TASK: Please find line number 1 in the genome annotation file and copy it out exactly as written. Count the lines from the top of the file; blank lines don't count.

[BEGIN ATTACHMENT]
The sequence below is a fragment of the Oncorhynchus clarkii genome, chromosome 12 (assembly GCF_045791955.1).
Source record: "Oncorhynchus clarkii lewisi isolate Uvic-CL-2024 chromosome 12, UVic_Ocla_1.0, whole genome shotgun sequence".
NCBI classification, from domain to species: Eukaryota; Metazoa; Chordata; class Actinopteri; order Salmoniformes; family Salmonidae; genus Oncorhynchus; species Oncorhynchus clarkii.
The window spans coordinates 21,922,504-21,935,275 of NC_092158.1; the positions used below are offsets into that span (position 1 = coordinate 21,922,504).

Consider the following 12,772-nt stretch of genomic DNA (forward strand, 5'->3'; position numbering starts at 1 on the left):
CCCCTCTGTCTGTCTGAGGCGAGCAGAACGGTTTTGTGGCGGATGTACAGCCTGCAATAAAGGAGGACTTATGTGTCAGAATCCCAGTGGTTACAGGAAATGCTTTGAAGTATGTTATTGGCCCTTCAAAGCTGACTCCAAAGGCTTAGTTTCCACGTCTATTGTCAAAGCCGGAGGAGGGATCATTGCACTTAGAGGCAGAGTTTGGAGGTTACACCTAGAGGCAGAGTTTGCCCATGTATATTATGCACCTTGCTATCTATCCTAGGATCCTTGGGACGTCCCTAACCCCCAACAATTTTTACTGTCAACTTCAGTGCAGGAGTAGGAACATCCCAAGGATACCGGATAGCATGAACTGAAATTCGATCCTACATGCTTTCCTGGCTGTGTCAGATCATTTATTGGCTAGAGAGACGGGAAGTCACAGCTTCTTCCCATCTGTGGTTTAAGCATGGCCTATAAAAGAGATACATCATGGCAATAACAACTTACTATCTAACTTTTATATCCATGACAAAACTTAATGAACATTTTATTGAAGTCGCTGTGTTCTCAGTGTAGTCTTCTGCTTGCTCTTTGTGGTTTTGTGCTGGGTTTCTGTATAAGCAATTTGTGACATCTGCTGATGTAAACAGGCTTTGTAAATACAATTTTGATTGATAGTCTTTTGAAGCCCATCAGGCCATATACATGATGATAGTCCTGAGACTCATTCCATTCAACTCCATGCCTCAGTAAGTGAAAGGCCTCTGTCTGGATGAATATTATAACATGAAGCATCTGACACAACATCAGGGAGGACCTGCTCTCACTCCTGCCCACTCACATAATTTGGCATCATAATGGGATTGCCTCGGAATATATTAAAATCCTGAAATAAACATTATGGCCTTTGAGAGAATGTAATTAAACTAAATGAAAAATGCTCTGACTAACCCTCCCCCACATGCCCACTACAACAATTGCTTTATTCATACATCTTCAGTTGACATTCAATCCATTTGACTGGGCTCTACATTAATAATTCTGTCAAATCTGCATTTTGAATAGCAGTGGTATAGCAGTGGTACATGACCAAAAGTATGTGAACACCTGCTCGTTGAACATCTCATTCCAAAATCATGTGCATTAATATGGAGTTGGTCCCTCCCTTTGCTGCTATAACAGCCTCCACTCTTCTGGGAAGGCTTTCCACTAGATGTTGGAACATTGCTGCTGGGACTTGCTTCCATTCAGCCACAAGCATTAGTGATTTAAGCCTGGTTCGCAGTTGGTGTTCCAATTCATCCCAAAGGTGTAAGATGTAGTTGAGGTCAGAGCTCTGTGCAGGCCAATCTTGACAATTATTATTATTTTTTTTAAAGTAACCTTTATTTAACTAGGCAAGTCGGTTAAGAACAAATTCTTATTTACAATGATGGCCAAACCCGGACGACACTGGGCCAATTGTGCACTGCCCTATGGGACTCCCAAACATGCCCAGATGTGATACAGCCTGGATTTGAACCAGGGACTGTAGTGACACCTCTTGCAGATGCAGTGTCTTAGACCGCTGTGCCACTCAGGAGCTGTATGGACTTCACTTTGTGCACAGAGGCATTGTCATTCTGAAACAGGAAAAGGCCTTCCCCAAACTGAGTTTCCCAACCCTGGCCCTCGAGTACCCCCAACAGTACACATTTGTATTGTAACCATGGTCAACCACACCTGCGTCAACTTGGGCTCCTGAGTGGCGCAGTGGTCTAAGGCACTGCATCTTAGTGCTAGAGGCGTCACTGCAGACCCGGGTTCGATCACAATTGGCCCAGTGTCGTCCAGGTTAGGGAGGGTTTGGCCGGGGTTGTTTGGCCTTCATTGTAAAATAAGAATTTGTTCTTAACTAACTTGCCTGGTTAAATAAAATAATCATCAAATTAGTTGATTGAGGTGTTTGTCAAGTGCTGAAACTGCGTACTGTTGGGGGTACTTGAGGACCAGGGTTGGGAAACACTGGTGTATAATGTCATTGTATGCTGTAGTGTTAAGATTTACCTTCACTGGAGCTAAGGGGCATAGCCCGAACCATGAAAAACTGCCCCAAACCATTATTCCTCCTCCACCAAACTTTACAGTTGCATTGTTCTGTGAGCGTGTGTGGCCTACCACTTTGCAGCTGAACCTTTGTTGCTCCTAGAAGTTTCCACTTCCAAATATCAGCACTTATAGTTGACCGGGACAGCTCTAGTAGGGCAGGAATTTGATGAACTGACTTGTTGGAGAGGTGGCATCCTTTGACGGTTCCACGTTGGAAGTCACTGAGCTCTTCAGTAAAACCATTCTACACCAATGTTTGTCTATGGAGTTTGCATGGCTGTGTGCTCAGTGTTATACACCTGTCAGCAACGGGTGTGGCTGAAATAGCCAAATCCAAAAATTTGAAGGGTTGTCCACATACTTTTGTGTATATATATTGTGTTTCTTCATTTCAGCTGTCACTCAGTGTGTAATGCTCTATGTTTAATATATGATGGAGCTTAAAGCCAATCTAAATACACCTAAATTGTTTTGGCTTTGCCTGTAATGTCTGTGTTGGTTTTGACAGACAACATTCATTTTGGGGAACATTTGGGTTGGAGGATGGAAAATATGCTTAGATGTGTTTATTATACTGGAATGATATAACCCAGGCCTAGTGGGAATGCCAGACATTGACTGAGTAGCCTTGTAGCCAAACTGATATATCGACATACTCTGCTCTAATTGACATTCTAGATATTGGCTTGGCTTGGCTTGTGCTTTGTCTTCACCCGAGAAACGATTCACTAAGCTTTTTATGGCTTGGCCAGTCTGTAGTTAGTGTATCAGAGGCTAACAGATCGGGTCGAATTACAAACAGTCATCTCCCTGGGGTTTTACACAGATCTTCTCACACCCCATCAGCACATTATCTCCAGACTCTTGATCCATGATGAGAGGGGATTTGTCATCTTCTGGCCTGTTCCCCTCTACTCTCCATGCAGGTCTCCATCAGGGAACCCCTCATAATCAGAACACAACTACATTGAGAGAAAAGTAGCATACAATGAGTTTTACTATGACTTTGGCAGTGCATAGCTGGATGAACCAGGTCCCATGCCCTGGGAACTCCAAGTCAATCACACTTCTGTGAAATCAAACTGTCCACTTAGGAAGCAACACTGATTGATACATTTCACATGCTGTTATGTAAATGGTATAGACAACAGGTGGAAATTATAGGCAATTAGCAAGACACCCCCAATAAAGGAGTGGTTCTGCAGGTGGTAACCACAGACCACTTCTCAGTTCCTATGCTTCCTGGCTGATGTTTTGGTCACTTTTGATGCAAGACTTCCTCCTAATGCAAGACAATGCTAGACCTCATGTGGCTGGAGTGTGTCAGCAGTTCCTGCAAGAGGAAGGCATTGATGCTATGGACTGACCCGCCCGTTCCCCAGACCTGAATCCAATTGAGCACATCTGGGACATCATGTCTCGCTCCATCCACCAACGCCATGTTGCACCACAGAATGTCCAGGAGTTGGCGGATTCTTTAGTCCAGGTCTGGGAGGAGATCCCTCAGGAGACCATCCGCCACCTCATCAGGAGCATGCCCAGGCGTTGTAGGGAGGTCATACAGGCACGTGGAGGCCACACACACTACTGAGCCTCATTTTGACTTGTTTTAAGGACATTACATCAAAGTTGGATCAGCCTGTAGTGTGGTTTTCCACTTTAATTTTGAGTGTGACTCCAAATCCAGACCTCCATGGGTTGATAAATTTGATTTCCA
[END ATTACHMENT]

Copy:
The sequence below is a fragment of the Oncorhynchus clarkii genome, chromosome 12 (assembly GCF_045791955.1).